Winner 2013 Webby Awards for Best Political Website
Top Banner, Site wide
Apr 16, 2014

 Choose a size
Text Size

Top Leaderboard, Site wide





Paul Robeson: A Life


Truthdig Bazaar
In Reckless Hands

In Reckless Hands

By Victoria Nourse
$16.47

more items

 
A/V Booth

Chris Hedges on the NDAA Injunction

Email this item Email    Print this item Print    Share this item... Share

Posted on May 18, 2012
"Democracy Now!"

Truthdig columnist Chris Hedges, a plaintiff in the lawsuit against the U.S. government over a provision in the 2012 National Defense Authorization Act that could enable the indefinite detention of American citizens, spoke with “Democracy Now!” alongside attorney Bruce Afran about a federal judge’s decision on Wednesday to block that provision. —ARK

“Democracy Now!:”

Advertisement

Square, Site wide

New and Improved Comments

If you have trouble leaving a comment, review this help page. Still having problems? Let us know. If you find yourself moderated, take a moment to review our comment policy.

vector56's avatar

By vector56, May 20, 2012 at 5:55 am Link to this comment

“Since this law was created in the Wilson era to threaten pro-German sentiment. It has rarely been used. “

jimmmmmy;

What if there were a law on the books that has never been used to-date that would allow for guys who call themselves “jimmmmmy” to be the target of extra judicial assassination?

Report this

By jimmmmmy, May 19, 2012 at 7:38 pm Link to this comment

Hedges is in danger of becoming Emma Goldman. a marvelous human being who struggled greatly and accomplished little a few small victories and long series of persecution and prosecution, with beatings and jail time included. Land of the free, my arse!

Report this

By Gavagai, May 19, 2012 at 1:55 pm Link to this comment

Gratitude to other commenters for adding detail and context to the picture here.

Report this

By seeuingoa, May 19, 2012 at 1:58 am Link to this comment
(Unregistered commenter)

Bravo Chris Hedges.

How can you even think about voting for
a president who signed the NDAA?

Vote third party/alternative/green

but not dems and reps who have totally let us down.

Better to vote for a loser than against your principles.

Report this
Night-Gaunt's avatar

By Night-Gaunt, May 18, 2012 at 7:06 pm Link to this comment

We know that if they can’t get it through this way then they will try another way. And I wonder if they are going to make sure they get a judge that agrees with them or go to the US Supreme Court. But the problem is that there is so much secrecy and the fact is it unConstitutional.

Report this

By jimmmmmy, May 18, 2012 at 2:35 pm Link to this comment

Since this law was created in the Wilson era to threaten pro-German sentiment. It has rarely been used. Charges are usually vacated after some time and the people released Debs, or never charged Ellsberg/Chomsky/Zinn . Just harrassed threatened and periodically detained, for short periods. Under this POTUS , also a Democrat, its become real crime with many in prison or rendered , awaiting show trials ala Manning.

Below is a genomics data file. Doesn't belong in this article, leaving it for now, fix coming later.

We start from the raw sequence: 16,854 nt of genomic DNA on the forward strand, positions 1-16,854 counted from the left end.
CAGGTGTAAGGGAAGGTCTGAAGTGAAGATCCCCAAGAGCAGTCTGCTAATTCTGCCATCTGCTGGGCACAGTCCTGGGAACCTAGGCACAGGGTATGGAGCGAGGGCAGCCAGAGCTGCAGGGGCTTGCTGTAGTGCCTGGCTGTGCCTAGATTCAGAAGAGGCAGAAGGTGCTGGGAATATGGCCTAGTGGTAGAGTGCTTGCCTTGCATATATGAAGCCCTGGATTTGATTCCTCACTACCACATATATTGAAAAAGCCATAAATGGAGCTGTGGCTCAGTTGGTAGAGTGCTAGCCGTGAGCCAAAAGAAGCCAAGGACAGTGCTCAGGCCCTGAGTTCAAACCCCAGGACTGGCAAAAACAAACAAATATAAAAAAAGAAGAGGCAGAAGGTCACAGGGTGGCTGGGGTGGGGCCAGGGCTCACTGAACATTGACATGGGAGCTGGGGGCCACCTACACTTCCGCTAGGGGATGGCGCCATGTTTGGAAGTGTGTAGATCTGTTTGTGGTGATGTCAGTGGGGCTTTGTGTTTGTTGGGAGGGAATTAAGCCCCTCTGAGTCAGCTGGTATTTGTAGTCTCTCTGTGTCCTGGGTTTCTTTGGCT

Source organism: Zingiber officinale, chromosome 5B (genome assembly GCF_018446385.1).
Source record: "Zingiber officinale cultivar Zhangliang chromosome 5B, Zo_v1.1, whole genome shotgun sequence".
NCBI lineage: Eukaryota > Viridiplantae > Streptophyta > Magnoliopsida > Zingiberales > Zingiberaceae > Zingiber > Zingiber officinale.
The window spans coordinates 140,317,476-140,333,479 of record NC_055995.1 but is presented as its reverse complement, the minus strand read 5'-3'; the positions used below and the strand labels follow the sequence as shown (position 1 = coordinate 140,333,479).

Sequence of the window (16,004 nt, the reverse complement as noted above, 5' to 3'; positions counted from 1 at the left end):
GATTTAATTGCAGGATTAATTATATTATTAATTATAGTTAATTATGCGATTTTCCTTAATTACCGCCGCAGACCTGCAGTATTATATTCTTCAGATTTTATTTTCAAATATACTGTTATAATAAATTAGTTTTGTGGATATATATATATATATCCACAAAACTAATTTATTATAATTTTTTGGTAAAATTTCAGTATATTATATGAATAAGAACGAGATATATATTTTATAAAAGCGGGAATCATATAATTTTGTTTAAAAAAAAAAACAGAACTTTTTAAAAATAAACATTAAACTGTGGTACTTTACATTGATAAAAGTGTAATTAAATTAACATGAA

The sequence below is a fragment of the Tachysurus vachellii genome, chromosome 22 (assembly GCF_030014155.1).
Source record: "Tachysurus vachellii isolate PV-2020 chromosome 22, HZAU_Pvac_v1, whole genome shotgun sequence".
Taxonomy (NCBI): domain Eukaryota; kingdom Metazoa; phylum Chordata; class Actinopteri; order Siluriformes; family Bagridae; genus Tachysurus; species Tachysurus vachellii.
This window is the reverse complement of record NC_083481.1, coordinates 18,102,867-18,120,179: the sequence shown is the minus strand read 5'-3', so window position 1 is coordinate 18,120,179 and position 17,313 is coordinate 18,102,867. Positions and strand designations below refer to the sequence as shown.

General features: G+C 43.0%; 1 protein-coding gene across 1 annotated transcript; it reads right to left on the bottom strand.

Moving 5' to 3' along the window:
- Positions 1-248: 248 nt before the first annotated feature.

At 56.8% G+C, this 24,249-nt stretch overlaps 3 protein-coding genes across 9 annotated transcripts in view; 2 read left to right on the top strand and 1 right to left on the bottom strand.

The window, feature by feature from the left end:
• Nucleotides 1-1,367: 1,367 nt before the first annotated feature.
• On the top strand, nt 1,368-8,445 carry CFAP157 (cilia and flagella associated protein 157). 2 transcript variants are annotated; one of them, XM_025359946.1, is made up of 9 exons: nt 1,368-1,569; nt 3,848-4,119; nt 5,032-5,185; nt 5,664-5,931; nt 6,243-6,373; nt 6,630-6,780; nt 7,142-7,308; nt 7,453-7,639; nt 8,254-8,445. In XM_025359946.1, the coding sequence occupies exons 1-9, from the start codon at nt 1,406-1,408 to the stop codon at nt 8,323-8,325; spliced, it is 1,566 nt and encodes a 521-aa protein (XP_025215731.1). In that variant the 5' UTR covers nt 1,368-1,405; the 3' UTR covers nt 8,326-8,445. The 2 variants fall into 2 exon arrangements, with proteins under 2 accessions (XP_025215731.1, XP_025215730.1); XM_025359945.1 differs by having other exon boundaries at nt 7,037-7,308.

Report this

By gerard, May 18, 2012 at 1:29 pm Link to this comment

A bit more: On the Alien and Sedition Act passed early in the nation’s history to try to prevent citizens from sympathizing with the French claims on early territories. “Democratic-Republicans denounced them as being both unconstitutional and designed to stifle criticism of the administration, and as infringing on the right of the states to act in these areas, though they did use them after the 1800 election against Federalists. They became a major political issue in the elections of 1798 and 1800. They were very controversial in their own day, as they remain to the present day.” (according to Wikipedia) Rumor has it that Obama et al are trying to figure out some way to extradite Julian Assange based on this disreputed Act.

Report this

By gerard, May 18, 2012 at 10:48 am Link to this comment

Note:  In this Democracy Now presentation, Hedges was asked in passing about further legal possibility and just mentioned something about “... the Sedition laws” without time to explain.  He was referring, I think, to the importance of guarding against misuse of laws which the government tried to use to punish Daniel Elsberg and are being hauled out now to try to use against Manning and Assange.  Elsberg won his case because the Sedition Laws are faulty, so we need to be on guard about the government trying to use them again in coming cases.

Report this
Newsletter

sign up to get updates


 
 
Right 1, Site wide - BlogAds Premium
 
Right 2, Site wide - Blogads
 
Join the Liberal Blog Advertising Network
 
 
 
Right Skyscraper, Site Wide
 
Join the Liberal Blog Advertising Network
 

A Progressive Journal of News and Opinion   Publisher, Zuade Kaufman   Editor, Robert Scheer
© 2014 Truthdig, LLC. All rights reserved.